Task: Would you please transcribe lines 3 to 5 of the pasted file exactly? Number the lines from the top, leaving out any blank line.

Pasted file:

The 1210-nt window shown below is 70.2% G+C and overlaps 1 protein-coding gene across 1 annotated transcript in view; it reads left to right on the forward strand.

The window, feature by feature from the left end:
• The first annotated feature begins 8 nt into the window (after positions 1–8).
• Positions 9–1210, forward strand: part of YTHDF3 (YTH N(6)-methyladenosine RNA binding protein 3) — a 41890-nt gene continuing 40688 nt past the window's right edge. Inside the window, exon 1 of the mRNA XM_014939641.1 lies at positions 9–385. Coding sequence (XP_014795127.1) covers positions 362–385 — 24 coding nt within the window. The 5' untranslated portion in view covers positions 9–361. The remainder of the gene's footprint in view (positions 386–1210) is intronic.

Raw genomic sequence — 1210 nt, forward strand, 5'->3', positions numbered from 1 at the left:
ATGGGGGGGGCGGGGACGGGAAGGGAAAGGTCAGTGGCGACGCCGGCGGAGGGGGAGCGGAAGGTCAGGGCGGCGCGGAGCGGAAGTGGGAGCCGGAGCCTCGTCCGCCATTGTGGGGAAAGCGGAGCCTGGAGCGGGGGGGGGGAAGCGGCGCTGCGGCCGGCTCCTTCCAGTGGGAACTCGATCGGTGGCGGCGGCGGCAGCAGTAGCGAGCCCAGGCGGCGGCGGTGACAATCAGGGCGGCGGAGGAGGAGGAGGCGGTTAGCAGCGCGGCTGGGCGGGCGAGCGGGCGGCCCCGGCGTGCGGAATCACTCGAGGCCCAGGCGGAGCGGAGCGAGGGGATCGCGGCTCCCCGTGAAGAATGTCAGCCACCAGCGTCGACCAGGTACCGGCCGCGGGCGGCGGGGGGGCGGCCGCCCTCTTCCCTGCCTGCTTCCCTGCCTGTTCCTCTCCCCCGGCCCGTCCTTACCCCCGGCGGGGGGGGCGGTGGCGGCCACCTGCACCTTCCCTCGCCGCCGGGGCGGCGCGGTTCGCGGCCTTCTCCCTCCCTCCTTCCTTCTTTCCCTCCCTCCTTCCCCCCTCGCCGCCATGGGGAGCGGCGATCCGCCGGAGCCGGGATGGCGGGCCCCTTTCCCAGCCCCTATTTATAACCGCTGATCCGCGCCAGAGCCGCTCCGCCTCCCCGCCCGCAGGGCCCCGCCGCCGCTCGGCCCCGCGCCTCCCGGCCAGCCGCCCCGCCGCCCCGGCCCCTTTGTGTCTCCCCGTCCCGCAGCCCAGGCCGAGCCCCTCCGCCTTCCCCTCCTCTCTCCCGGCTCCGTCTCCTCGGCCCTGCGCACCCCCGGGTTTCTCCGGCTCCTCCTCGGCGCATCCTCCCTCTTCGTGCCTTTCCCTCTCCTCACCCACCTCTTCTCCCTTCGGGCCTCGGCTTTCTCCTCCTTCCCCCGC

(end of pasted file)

• The first annotated feature begins 8 nt into the window (after positions 1–8).
• Positions 9–1210, forward strand: part of YTHDF3 (YTH N(6)-methyladenosine RNA binding protein 3) — a 41890-nt gene continuing 40688 nt past the window's right edge. Inside the window, exon 1 of the mRNA XM_014939641.1 lies at positions 9–385. Coding sequence (XP_014795127.1) covers positions 362–385 — 24 coding nt within the window. The 5' untranslated portion in view covers positions 9–361. The remainder of the gene's footprint in view (positions 386–1210) is intronic.

Raw genomic sequence — 1210 nt, forward strand, 5'->3', positions numbered from 1 at the left: